Does the love for art pull you towards the corridor of an art gallery every time? Ever felt like spending hours admiring those beautiful sculptures? If you are nodding your head to these questions, then The Government Museum and Art Gallery Chandigarh is the right place to visit. The museum is located at Jan Marg, 10C, Sector 10 C, Chandigarh 160011
It is open to the public every day (except Monday) from 10.00 A.M to 4.30 P.M.
It is one of the most amazing museums in the country. Designed by Le Corbusier, it is said to be the largest home to the collections of Gandhara sculptures, and Pahari and Miniature paintings with the best art gallery in Chandigarh.
You can spend your entire day, in this land of art and sculptures. If you’re from the City Beautiful, this part lies on the “Geri Route” which is another happening place of the city. The Government College of Art is situated right in the center of the city with one of the best sprawling campus; on one side and the Museums of Architecture and Natural History on the other. This place has served as one of the best museums in Chandigarh. It is heaven for tourists, researchers, students of school and families who have a special love for art in their hearts.
However, there are more stories and facts that might interest you about the Government Museum and Art Gallery. The stories and secrets hidden behind the art of the Museum make it more alluring to visitors.
Two Wars and the outcome is a Museum
We never studied anything about India’s war with China in 1962? And even if we did how it is be related with the Chandigarh Museum?
The war with China was meant to cease the extra expenditure and thus, the museum construction came to a halt. Though the construction workers threatened to sue the Punjab Government, due to such conditions it stopped. As soon as the morale of nation boosted after the India-Pakistan War in 1965 providing the funds back, this construction was revived back.
Hence, the city was gifted its first museum. Making its place even before we could have reached the museum, the Patton tank registered its presence. It was seized by the Indian Army during the 1965 war against Pakistan from Amritsar sector.
The Government Museum and Art Gallery Chandigarh architecture:
Ratna Fabri was one of the leading interior and furniture designers of that time. She proudly held her name as the interior designer and a part of creating The Government Museum and Art Gallery Chandigarh architecture. Her decor for various projects had won great accolade at the New York World Fair 1964, the Montreal and Osaka Fairs. Besides this, she was one of the artists who were in a great demand for Government decor projects.
Her creations including display units and furniture stand as timeless pieces in this art gallery in Chandigarh. It continues to be a part of the Museum’s heritage until today. And it won’t be an exaggeration to claim that her work at the Museum is her best creation.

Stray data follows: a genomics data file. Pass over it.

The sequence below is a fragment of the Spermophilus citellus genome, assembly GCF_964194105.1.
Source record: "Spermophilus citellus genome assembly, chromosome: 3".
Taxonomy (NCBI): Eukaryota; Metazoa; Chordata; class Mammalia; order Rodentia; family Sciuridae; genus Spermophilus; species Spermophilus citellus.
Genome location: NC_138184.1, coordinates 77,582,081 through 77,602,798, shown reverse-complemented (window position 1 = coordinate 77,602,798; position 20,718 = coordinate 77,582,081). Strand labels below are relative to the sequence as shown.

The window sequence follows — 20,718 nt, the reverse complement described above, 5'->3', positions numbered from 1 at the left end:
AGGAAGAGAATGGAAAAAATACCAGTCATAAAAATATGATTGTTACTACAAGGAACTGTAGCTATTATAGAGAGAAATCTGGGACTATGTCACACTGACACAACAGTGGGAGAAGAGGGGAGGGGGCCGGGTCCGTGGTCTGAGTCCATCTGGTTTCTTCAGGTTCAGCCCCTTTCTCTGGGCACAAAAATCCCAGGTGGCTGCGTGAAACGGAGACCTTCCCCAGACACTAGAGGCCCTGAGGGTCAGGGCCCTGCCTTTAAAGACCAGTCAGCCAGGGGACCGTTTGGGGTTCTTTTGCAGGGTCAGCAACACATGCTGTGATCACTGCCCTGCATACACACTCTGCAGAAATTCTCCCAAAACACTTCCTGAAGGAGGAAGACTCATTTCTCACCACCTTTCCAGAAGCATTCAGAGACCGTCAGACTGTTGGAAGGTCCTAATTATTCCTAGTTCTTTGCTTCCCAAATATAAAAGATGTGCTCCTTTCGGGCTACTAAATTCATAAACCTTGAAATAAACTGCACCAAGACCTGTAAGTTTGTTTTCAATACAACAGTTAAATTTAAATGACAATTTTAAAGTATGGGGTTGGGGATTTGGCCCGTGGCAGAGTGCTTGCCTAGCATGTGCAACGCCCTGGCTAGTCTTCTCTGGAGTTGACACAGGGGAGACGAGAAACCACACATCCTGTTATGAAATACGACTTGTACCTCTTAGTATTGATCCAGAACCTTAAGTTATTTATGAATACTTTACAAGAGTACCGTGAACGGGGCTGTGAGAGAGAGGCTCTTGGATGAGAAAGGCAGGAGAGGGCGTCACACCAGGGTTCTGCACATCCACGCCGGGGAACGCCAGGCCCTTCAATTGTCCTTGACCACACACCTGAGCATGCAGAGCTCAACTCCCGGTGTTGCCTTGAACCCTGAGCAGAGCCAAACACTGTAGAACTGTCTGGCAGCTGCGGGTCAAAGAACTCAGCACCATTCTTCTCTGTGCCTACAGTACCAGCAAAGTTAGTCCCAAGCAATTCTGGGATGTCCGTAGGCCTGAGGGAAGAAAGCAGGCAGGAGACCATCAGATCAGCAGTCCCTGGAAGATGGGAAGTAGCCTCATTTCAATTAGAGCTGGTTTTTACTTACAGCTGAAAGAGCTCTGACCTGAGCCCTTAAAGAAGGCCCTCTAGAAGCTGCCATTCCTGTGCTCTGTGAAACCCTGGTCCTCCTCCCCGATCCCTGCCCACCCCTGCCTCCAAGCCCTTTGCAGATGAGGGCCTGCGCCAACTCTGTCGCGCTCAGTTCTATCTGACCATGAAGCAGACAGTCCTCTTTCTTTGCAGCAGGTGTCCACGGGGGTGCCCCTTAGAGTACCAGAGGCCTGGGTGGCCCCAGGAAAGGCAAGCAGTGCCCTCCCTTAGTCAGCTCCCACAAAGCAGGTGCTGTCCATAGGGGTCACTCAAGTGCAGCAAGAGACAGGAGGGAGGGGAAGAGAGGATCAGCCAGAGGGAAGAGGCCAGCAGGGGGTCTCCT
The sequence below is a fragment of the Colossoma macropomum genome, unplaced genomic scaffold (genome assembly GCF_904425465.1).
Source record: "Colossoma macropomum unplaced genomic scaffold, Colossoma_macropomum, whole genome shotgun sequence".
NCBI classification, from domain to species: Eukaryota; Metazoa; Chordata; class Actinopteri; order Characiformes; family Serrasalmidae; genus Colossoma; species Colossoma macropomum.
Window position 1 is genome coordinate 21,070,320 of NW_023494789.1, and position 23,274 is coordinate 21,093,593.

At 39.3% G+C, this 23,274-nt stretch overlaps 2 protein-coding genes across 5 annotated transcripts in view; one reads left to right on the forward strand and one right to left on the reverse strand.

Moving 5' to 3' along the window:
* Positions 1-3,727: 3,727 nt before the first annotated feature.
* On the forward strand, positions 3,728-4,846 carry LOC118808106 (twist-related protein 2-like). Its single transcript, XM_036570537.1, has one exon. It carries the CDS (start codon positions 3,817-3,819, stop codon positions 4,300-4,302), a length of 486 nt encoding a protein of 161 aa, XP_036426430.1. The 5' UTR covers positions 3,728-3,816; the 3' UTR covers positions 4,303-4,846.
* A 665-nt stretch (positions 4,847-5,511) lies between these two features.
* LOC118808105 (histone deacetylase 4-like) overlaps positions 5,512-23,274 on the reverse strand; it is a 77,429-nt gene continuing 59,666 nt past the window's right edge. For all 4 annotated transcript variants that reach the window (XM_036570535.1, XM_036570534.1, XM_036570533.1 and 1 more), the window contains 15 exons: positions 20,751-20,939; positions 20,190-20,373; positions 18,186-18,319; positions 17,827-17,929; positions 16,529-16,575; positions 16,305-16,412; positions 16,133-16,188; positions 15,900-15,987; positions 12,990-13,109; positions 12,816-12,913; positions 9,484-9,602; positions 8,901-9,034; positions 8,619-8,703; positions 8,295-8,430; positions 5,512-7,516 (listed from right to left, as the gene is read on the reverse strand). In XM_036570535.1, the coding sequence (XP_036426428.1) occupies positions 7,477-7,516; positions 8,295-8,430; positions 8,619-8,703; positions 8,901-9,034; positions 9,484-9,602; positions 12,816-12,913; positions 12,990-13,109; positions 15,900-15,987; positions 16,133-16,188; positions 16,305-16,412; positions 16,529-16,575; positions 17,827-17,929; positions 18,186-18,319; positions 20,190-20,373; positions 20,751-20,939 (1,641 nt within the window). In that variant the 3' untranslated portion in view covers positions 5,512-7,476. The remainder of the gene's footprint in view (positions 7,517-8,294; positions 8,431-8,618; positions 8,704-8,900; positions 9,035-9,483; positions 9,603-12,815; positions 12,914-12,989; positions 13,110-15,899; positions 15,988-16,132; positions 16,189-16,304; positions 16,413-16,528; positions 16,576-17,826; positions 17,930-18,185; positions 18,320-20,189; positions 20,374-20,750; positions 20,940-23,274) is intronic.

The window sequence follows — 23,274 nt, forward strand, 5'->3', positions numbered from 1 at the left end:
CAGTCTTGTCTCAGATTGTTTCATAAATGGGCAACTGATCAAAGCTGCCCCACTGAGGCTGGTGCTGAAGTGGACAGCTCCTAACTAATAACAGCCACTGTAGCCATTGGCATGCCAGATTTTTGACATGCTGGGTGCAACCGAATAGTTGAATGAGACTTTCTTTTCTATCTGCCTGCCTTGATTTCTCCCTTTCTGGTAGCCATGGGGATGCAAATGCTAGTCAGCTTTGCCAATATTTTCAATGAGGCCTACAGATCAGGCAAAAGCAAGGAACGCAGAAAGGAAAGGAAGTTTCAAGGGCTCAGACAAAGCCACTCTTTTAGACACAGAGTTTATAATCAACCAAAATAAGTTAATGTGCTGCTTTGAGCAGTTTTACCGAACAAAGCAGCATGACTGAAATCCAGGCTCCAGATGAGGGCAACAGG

The Stolen Paintings:
The trends that we follow nowadays have a legacy passed on from our ancestors. A similar curious trend is followed at the museum after a theft incident in 1970.
As they say, about 102 miniature paintings were stolen on the night of July 22, 1970. Although about 43 of were somehow returned to the museum in an anonymous parcel, since that day, museum staff regularly makes ‘prasad’ every fifteen days to avoid such accidents.
The Great Gandhara Sculpture Exchange:
Coming all the way from the National Museum in Delhi, The Government Museum and Art Gallery is decorated with the Jain Goddess Padmavati’s sculpture. Sitting comfortably outside the Museum she was brought in exchange for a Gandhara sculpture.
The Adi Granth at the Museum:
The sacred scripture of Sikhism, Adi Granth, also called Granth or Granth Sahib is a collection of nearly 6,000 hymns of the Sikh Gurus. After the partition, the Indian Army recovered many Adi-Granths from Gurudwaras in Pakistan. They were brought to Amritsar and given to Shiromani Gurdwara Parbandhak Committee.
But the manuscripts seen today at the Chandigarh Museum would have been cremated if it wasn’t noticed by Mr. Shamsher Singh, a librarian at SGPC. He found the name “Nirankari Durbar” written on these. Thus they were immediately handed to Mr. Man Singh Nirankari who then regained and preserved them. After a few years, he donated these to the Museum.
Gurcharan Singh’s Ceramic Gallery:
The museum has been a home to many different artists all over India. Bringing to you another story behind the pots you might come across during your visit, they say that one of the greatest figures in the world of contemporary Indian pottery was Gurcharan Singh. He was the founder of the Delhi Blue Pottery Trust and is known to single-handedly bring awareness of studio pottery into India. But during the riots of 1984, his Delhi studio was attacked by the mobs. Thus, he decided to gift his precious art to the Museum for safety. And now the museum is safeguarding his art – around 250 pots.
Government museum and art gallery have a nominal entry charge of INR 10. The place stands as a gift built on Corbusier’s concept of “a Museum of Unlimited Growth”. It is one of the best museums in Chandigarh and a witness to many stories. It is clear from these beautiful narratives how an ever-growing collection it has. The museum has been a home to art and art-lovers right from day one giving the city of Chandigarh a culture to be proud of. To keep up this legacy in flow, I am sure you will be enthralled after visiting this place.